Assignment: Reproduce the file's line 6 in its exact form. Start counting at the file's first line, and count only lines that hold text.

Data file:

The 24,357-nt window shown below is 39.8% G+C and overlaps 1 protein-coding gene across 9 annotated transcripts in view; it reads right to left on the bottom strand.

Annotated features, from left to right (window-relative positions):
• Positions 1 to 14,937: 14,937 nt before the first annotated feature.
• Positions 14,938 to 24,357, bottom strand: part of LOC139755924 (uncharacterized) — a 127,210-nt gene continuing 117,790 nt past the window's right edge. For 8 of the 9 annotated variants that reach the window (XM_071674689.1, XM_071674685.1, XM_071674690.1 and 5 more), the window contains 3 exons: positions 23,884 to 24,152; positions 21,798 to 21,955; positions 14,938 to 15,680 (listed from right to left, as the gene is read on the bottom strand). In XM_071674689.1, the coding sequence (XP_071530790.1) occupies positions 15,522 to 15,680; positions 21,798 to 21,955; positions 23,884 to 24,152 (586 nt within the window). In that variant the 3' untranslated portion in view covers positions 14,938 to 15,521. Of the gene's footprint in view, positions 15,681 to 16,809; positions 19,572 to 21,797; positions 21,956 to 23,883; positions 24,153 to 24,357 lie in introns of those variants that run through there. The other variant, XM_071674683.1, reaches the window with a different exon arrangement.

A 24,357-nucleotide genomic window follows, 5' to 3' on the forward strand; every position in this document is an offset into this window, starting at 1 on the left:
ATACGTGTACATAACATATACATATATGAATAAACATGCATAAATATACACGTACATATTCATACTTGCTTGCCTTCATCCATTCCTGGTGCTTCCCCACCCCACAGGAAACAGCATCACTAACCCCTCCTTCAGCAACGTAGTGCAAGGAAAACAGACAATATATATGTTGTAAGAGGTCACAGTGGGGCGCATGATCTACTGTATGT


ATACGTGTACATAACATATACATATATGAATAAACATGCATAAATATACACGTACATATTCATACTTGCTTGCCTTCATCCATTCCTGGTGCTTCCCCACCCCACAGGAAACAGCATCACTAACCCCTCCTTCAGCAACGTAGTGCAAGGAAAACAGACAATATATATGTTGTAAGAGGTCACAGTGGGGCGCATGATCTACTGTATGT